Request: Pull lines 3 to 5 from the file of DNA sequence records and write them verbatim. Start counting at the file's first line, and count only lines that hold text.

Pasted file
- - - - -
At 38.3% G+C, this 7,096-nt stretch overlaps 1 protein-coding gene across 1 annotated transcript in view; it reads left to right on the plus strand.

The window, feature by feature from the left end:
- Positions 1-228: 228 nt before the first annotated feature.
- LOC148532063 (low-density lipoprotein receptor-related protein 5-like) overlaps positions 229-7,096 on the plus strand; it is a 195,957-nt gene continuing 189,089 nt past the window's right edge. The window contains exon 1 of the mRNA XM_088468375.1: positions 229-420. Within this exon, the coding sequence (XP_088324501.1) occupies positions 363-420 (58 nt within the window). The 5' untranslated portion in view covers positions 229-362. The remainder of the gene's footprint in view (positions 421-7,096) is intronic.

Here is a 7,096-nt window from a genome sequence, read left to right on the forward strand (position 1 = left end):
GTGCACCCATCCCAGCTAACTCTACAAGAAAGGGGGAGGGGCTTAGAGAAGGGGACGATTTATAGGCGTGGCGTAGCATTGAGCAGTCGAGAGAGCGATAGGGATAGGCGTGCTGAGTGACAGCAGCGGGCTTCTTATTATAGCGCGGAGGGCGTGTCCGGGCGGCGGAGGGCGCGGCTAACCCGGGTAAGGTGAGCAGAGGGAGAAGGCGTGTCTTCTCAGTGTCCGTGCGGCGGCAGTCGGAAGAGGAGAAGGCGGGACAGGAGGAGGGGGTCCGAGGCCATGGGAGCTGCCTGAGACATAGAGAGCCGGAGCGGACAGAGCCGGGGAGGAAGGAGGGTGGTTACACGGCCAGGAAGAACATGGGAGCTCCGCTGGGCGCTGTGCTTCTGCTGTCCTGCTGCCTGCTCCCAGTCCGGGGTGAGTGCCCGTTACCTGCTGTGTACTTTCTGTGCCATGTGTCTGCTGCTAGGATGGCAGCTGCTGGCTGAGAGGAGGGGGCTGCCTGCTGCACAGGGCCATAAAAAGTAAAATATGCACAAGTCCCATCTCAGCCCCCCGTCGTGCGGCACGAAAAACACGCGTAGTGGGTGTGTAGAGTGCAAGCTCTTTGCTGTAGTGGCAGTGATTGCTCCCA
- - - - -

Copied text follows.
- Positions 1-228: 228 nt before the first annotated feature.
- LOC148532063 (low-density lipoprotein receptor-related protein 5-like) overlaps positions 229-7,096 on the plus strand; it is a 195,957-nt gene continuing 189,089 nt past the window's right edge. The window contains exon 1 of the mRNA XM_088468375.1: positions 229-420. Within this exon, the coding sequence (XP_088324501.1) occupies positions 363-420 (58 nt within the window). The 5' untranslated portion in view covers positions 229-362. The remainder of the gene's footprint in view (positions 421-7,096) is intronic.

Here is a 7,096-nt window from a genome sequence, read left to right on the forward strand (position 1 = left end):